"We are Canada's largest indigenous black population, and our history sets us apart and makes us unique. Nova Scotia blacks, in fact, have been treated a lot worse," says Donald Oliver, a Nova Scotia Conservative senator and lawyer. "People are very afraid to talk about it, they want it buried under the carpet."

The remnants of that history can be as subtle as a suspicious glance in a corner store or the cavalier placement of a dog park or garbage dump on top of a poor community. At other times, racism flares up more dramatically, evoking places far south of Canada's Ocean Playground.

Earlier this spring in Windsor Junction, Ku Klux Klan graffiti was plastered outside the riding office of Percy Paris, a provincial cabinet minister who happens to be black.

And the entire country gasped last month when an interracial couple an hour away from Halifax announced they were moving to an undisclosed location to protect their five children in the aftermath of a cross-burning.

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The only black man in pastoral Poplar Grove in Hants County, Shayne Howe woke to the glare of that burning cross on his front lawn one night in February, while the perpetrators shouted threats and taunts. Then, last month, when one of the two brothers charged was due in court, the family car was torched, destroying the entire interior, including a new child-safety seat.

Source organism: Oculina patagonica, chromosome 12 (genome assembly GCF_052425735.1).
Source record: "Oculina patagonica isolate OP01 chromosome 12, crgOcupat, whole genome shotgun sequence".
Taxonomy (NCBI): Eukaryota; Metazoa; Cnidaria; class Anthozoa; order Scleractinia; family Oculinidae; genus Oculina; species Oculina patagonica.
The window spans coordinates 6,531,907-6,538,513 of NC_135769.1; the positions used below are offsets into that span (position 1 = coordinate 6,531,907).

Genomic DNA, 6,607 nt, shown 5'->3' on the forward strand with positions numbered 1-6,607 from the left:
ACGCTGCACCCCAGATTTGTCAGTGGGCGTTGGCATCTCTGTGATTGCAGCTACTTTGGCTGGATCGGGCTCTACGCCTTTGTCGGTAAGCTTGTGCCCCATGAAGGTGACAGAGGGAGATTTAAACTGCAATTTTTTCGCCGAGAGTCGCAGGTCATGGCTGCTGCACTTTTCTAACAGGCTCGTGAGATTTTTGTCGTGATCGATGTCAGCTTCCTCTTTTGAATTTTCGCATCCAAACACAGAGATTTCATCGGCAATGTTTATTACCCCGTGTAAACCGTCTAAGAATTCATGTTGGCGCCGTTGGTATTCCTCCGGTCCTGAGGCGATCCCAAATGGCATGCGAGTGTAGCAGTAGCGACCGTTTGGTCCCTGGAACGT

Sporting diamonds in his earlobes and a baseball cap perched on his head, Mr. Howe is a descendant of the original black settlers, Loyalists and ex-slaves who came to Nova Scotia in the 1780s. He mixes paint one sunny afternoon in their grey bungalow to prepare for the sale of his family's house, which backs onto a vast, green hay field.

He'll miss simple pleasures there, he says - riding his lawn mower, beer in hand, or skinny-dipping under cover of darkness in the backyard pool.

"I was comfortable before. People seemed okay with me," says Mr. Howe, a 31-year-old truck driver, recalling his relief when a local shop owner stopped keeping watch on him whenever he dropped in for a carton of milk.

Because the alleged cross-burners are distant cousins of his wife, Michelle Lyon, many people around town dismiss the incident as a family feud. But Ms. Lyon says she had never met the brothers before.

A venomous Facebook page with more than 100 supporters has popped up to back one of the alleged firebugs, where residents of nearby Windsor and Halifax throw around the N-word while condemning the couple as publicity hounds.



You bury this stuff, dig as deep as you can, and put on a polite face But you can't bury everything under the rug, I guess. Shayne Howe